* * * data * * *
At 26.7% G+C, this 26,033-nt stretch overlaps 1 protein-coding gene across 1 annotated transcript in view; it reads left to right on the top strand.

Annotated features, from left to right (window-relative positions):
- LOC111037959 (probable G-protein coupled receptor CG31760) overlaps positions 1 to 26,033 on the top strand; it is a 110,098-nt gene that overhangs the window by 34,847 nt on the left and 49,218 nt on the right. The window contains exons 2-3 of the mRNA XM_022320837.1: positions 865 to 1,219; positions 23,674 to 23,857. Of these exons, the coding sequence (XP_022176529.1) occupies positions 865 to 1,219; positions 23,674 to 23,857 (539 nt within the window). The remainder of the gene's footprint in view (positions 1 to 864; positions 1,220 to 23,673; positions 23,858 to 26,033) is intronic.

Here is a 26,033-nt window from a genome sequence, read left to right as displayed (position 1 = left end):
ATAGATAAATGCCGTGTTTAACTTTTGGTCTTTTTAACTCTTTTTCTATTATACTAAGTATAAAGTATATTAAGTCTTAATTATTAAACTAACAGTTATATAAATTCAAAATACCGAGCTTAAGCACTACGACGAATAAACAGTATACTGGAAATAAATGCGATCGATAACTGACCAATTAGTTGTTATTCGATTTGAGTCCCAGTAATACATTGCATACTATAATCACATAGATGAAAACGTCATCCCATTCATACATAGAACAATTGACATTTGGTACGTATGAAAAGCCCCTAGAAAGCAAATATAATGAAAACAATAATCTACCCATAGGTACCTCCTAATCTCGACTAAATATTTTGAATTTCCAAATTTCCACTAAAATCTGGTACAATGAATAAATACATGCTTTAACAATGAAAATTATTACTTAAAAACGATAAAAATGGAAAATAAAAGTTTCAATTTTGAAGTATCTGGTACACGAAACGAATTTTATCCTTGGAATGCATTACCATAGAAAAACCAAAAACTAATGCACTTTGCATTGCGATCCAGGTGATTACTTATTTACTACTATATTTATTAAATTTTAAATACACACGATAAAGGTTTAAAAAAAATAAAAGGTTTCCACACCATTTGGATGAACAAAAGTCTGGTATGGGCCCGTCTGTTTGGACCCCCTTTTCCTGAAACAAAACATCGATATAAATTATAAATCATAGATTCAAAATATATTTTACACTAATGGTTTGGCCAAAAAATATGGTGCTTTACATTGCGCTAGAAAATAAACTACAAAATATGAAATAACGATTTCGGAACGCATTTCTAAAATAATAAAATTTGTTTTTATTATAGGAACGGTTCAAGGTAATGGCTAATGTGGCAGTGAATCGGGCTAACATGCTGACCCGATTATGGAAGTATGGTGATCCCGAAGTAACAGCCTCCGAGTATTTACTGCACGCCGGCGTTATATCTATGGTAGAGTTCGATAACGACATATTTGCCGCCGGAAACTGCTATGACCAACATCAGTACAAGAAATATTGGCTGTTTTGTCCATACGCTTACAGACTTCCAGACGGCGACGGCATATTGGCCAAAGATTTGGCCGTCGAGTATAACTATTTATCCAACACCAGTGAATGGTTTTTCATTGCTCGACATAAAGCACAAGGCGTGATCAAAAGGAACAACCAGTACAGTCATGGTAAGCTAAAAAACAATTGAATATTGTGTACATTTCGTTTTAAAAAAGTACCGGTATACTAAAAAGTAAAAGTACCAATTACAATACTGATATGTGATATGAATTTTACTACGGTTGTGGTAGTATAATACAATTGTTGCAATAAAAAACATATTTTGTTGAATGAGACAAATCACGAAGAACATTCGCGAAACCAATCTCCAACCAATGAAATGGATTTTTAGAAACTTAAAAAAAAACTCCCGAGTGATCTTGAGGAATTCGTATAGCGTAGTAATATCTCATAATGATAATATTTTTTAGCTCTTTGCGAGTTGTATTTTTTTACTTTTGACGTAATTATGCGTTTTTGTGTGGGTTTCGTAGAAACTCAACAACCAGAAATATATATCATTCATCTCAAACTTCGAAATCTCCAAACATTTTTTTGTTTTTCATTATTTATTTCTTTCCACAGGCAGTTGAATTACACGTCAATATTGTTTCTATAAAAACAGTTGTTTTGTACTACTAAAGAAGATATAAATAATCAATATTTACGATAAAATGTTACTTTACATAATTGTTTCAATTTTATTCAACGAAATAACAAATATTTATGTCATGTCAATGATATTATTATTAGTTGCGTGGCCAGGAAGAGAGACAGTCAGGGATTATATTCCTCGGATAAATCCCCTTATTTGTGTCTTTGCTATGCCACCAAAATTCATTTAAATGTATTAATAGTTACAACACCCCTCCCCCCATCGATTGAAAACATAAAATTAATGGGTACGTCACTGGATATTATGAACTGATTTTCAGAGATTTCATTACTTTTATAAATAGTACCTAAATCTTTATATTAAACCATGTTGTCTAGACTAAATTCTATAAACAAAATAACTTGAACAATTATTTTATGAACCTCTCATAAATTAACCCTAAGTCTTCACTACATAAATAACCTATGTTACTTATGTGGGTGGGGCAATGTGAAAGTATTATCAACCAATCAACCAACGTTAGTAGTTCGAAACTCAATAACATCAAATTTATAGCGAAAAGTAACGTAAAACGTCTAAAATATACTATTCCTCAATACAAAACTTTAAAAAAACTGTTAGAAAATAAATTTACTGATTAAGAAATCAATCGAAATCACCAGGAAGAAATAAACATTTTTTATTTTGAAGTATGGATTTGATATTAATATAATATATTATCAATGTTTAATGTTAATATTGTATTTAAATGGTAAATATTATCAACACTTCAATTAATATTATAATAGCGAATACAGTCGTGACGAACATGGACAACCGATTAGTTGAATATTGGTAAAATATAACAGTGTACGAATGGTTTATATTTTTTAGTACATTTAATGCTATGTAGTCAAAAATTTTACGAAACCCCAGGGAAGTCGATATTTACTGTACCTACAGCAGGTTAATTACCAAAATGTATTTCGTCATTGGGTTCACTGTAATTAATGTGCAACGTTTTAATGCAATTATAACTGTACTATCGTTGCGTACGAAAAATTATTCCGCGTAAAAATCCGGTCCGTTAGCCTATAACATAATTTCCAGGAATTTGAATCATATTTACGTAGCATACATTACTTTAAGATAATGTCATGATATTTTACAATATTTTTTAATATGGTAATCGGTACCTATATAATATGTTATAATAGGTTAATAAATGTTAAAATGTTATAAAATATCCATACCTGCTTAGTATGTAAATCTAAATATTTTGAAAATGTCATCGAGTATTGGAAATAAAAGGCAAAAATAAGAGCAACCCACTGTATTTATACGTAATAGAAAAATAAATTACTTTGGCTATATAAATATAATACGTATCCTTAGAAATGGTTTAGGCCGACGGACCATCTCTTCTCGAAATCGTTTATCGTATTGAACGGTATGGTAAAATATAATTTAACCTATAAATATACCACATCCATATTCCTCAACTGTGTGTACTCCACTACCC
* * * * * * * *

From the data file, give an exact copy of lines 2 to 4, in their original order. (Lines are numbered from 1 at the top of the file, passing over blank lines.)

Annotated features, from left to right (window-relative positions):
- LOC111037959 (probable G-protein coupled receptor CG31760) overlaps positions 1 to 26,033 on the top strand; it is a 110,098-nt gene that overhangs the window by 34,847 nt on the left and 49,218 nt on the right. The window contains exons 2-3 of the mRNA XM_022320837.1: positions 865 to 1,219; positions 23,674 to 23,857. Of these exons, the coding sequence (XP_022176529.1) occupies positions 865 to 1,219; positions 23,674 to 23,857 (539 nt within the window). The remainder of the gene's footprint in view (positions 1 to 864; positions 1,220 to 23,673; positions 23,858 to 26,033) is intronic.

Here is a 26,033-nt window from a genome sequence, read left to right as displayed (position 1 = left end):